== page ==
Selamat Pagi: My Indonesia connection

Many of you know, and I’ve certainly reminded everyone in earlier Nanilaie Blog entries, of my ties with Samoa . . . but most of you may not know about my Indonesia connection.

I think I was still a missionary in Samoa in the mid-1960s, or maybe it was just after when my brother, Larry — a linguist who recently retired from the LDS Church Translation Department and is now serving as a missionary with his wife, Janice, in the Mexico City Temple Visitors Center — encouraged me, if I ever had the chance, to apply for an NDFL scholarship.

NDFL — which stands for National Defense Foreign Language — scholarships were an offshoot of the National Defense Education Act (NDEA), which the U.S. passed in the late 1950s soon after Russia won the first shot into space with Sputnik and it was deemed that Americans were falling behind in a whole range of critical areas, including a long list of languages not commonly taught in the U.S.

I took this advice to heart during my first semester as a TESL [Teaching English as a Second Language] major at Church College of Hawaii [BYU-Hawaii since 1974] when I saw a flyer advertising NDFL summer-school scholarships for intensive language study at the University of Hawaii. Indonesian — Bahasa Indonesia, the national language of Indonesia [i.e. the language Indonesians learn in school, in addition to numerous local dialects they learn at home; sort of like Tagalog, the national language of the Philippines, or High German] — was one of the languages offered.

Perfect. I based my application on the fact that I already knew Samoan, and was interested in exploring its ties to Bahasa Indonesia. Linguists consider Indonesia and Samoan to be part of what used to be called the Malayo-Polynesian family of languages: It turns out there are similarities among all the island languages of Polynesia, the Philippines, Malaysia, Indonesia, other island groups, and even some in Madagascar.

Indeed, quite a few words are exactly the same. For example, lima means ‘five’ in both Indonesian and Samoan; and others are direct cognates: It doesn’t take much imagination to see what happened as the Indonesian word langit (also sometimes spelled langi’ in my day; the national spelling policy has since changed] became lagi in Samoan — pronounced exactly the same, without the final sound, and both meaning ‘heaven’ or ‘sky’ . . . as does langi in Tongan, rangi in Maori, ra’i in Tahitian, and lani in Hawaiian. Run through thousands of examples like this and other comparative similarities, and pretty soon you have to agree that the languages probably had a common origin, thousands of years ago.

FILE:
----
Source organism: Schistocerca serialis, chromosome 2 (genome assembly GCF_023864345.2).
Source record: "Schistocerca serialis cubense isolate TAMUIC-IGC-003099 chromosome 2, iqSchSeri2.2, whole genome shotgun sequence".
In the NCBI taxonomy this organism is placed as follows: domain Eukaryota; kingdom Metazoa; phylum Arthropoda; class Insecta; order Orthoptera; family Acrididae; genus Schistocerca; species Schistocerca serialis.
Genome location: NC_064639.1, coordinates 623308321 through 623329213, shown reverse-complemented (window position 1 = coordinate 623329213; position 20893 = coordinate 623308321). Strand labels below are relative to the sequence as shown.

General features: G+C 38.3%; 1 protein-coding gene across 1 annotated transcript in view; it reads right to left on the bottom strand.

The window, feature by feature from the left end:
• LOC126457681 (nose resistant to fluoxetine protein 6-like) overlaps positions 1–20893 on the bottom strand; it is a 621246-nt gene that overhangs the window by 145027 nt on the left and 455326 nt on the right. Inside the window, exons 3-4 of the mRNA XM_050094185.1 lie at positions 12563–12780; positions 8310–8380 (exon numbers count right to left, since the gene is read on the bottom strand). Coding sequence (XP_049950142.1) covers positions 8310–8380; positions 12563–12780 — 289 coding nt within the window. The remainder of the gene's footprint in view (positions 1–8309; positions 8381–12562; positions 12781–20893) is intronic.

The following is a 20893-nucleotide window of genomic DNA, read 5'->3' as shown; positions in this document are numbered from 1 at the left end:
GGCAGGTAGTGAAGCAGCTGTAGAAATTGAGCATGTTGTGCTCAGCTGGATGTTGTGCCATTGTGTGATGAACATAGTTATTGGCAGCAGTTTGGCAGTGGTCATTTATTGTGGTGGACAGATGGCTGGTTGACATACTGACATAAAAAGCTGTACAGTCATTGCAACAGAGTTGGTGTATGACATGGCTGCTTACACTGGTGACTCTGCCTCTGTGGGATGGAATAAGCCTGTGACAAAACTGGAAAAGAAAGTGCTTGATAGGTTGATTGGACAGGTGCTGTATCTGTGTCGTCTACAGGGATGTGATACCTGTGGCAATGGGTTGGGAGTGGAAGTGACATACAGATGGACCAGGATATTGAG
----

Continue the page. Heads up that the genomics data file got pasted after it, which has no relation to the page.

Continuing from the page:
So, sure enough, I received an NDFL scholarship to study intensive Indonesian at the University of Hawaii at Manoa in the summer of 1968: 12 credit hours worth, commuting on my motorcycle every week-day for six or more hours of class a day, all summer long. Then I would dash home in time for my night job at the PCC. It was grueling, but interesting. Fortunately, I like studying languages, altho’ I’m probably not as good at it as my brother. Nikolaas Winter, an Indonesian, was our main instructor, under the direction of Dr. Pak DeHeer, a chain-smoking “Indo” or Eurasian professor originally from Jogyakarta, Java.

The classmates I remember included three former Peace Corps guys — two who served in the Philippines and one in Malaysia, the son of a Honolulu publisher who went on to take over his dad’s business for quite a few years, and a pretty young woman who wore the skimpiest outfits you can imagine in a college class — quite a change from CCH standards. It was quite far into the summer before I learned she was Nikolaas’ girlfriend.

By the following spring I wasn’t sure if that’s how I wanted to spend my summer of ’69, but UH wrote, inviting me to apply for a second NDFL scholarship…and just like that, after more grueling study, I essentially completed a second undergraduate major in Indonesian.

The credit never applied at CCH, but as my brother had suggested the two NDFL scholarships looked very good on my application to the East-West Center, where I was accepted as an American graduate fellow in 1970, and where I was able to use it for part of my MA degree requirements a year or so later, again at UH.

And, of course, in 1975 I decided I should really put all that bahasa study to use, so I applied for — and received — a junior Fulbright lectureship to teach English in Indonesia for one school year. But that’s another blog entry in the future…

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